The fact that the robots are specialised for specific tasks within the factory means that there is a lot of downtime when they breakdown.

Use conveyors only when necessary

The removal of conveyors — which musk said ended up complicating things even more — is another indication that lean manufacturing principles are taking root at Tesla.

Conveyors added a level of complexity that led to lower productivity. The conveyors — which were later removed –needed constant attention from engineers so that they do not break down. Removing things that do not add value is a major activity when doing lean manufacturing.

Another thing, conveyors tend to move material very fast. This may sound like a good thing, but it may actually be the cause a significant drop in productivity. Why is this? Conveyors that transport material faster than the speed of the line end up creating bottlenecks because of build-up of work in process. Resources are required to handle this material build up and this leads to more manpower being deployed — hence the low productivity.

Remove wasteful process steps

general assembly robot

Elon Musk giving a tour of the Tesla Factory

In the photo above, Musk is explaining what the robots (partially visible) at the top right side do. In order to create access to the other parts of the factory, Tesla basically uses two robots to pass cars over the gangway. The first robot picks the car body and places it on a turntable which rotates and then another robot takes it to the other parts of the assembly line.

The CEO noted in the interview that he thinks the process should be redesigned to scrap the step of one robot putting the car body down on the platform and another picking it up. The robots should just pass the car to each other without the added process step.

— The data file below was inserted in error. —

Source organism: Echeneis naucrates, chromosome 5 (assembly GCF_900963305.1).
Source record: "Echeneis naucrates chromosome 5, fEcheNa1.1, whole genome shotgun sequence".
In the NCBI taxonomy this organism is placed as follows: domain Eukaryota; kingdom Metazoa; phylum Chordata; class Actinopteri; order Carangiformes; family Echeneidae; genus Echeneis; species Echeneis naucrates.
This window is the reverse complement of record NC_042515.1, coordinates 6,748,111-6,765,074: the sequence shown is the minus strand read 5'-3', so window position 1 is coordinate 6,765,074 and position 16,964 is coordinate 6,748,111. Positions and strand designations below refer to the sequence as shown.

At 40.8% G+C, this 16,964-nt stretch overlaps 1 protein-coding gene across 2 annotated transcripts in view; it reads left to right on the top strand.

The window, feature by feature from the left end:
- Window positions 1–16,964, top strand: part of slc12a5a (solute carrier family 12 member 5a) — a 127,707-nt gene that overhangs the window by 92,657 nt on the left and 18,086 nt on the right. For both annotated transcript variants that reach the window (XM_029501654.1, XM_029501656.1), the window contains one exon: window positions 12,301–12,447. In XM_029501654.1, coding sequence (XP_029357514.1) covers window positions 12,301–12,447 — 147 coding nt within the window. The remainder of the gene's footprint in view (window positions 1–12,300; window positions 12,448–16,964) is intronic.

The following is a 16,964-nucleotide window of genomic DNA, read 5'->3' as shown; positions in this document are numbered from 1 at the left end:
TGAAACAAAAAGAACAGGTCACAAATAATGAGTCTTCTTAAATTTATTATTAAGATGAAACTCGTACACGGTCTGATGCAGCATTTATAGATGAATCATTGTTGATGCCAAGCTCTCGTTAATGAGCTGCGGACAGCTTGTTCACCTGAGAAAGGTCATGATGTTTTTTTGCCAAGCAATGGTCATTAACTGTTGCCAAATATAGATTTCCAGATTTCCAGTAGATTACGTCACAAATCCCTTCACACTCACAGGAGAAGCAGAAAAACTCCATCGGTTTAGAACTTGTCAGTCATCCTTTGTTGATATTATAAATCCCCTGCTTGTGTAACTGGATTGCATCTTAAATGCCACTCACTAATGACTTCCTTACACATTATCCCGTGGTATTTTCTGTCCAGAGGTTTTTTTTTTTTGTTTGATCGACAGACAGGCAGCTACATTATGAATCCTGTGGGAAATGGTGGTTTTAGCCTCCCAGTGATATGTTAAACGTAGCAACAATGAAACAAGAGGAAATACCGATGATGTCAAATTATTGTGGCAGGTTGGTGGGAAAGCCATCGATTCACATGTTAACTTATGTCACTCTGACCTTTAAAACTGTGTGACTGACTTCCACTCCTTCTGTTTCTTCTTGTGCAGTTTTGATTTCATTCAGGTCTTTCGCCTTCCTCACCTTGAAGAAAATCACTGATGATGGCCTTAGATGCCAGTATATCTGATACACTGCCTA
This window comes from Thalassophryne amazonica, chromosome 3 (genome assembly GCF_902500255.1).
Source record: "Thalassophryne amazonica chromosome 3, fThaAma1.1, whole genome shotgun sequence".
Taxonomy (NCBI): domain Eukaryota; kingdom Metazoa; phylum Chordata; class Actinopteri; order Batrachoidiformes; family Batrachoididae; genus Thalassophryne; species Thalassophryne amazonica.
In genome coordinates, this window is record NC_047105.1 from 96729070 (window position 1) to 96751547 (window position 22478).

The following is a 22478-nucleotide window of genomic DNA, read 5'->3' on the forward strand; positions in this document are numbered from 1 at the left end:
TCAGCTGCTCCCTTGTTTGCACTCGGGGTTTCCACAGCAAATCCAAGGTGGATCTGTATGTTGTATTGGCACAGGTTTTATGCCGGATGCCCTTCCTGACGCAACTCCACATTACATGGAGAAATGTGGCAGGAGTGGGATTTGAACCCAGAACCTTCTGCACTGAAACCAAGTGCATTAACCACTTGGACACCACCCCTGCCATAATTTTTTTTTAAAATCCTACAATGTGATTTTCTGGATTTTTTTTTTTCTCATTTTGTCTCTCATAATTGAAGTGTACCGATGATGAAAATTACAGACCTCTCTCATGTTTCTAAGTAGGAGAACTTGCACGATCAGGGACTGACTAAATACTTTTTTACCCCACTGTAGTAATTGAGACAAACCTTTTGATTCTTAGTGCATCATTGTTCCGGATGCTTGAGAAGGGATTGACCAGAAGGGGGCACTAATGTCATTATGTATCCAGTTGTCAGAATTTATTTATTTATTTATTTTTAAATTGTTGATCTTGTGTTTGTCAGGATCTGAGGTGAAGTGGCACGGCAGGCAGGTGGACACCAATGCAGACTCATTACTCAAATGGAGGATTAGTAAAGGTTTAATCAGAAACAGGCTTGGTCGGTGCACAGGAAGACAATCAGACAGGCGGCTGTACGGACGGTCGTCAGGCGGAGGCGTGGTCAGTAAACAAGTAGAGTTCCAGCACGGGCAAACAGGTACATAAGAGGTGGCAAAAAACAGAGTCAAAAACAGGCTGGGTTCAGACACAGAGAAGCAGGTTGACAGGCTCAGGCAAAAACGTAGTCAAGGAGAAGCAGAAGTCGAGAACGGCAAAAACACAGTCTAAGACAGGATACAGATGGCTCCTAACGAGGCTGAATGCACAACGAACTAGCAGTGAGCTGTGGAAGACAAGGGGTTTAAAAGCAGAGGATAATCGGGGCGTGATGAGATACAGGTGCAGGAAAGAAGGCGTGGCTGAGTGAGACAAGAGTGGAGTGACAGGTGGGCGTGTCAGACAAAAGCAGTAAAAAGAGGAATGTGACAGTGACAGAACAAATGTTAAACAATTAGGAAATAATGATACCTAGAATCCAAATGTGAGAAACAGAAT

This principle of doing away with unnecessary steps that do not add value is key in achieving a lean factory and Tesla is starting to show a better appreciation of it.

U-shaped Layout is more efficient

The Tesla factory processes are arranged in a U-shape. This type of layout is very efficient in the utilisation of space and also gives visibility to what is happening on the line. The logic is simple — a straight line layout will require more space lengthwise. Bending the line in a u-shape can save up to 50% of the space required by the assembly line.

Another advantage a u-shape line has over a line layout is that the input and output sections are next to each other. This makes designing of receiving and shipping bay much easier.

Set-up times for machines and processes are lower in u-shaped lines. Another advantage is that sharing of equipment for different product line becomes much easier — thereby saving capital cost on duplicate machines.


It is a good thing that Tesla is starting to use the time tested lean manufacturing principles in its production process. They will have to continue experimenting on the best way to bring about their vision of a mass produced affordable electric car. Getting there will require a dogged determination to succeed as well as the humility to accept counsel from people who have done it better.

Above all, embracing lean manufacturing means that you have to take everyone on board and unleash the creativity of your workforce to solve problems.

Tesla should replace its top-down management style with a bottom-up approach that takes input from lower cadres so as to improve productivity, quality and profitability. With an engaged workforce that is actively analysing problems and developing creative solution, there will be no need for the CEO to camp in the factory.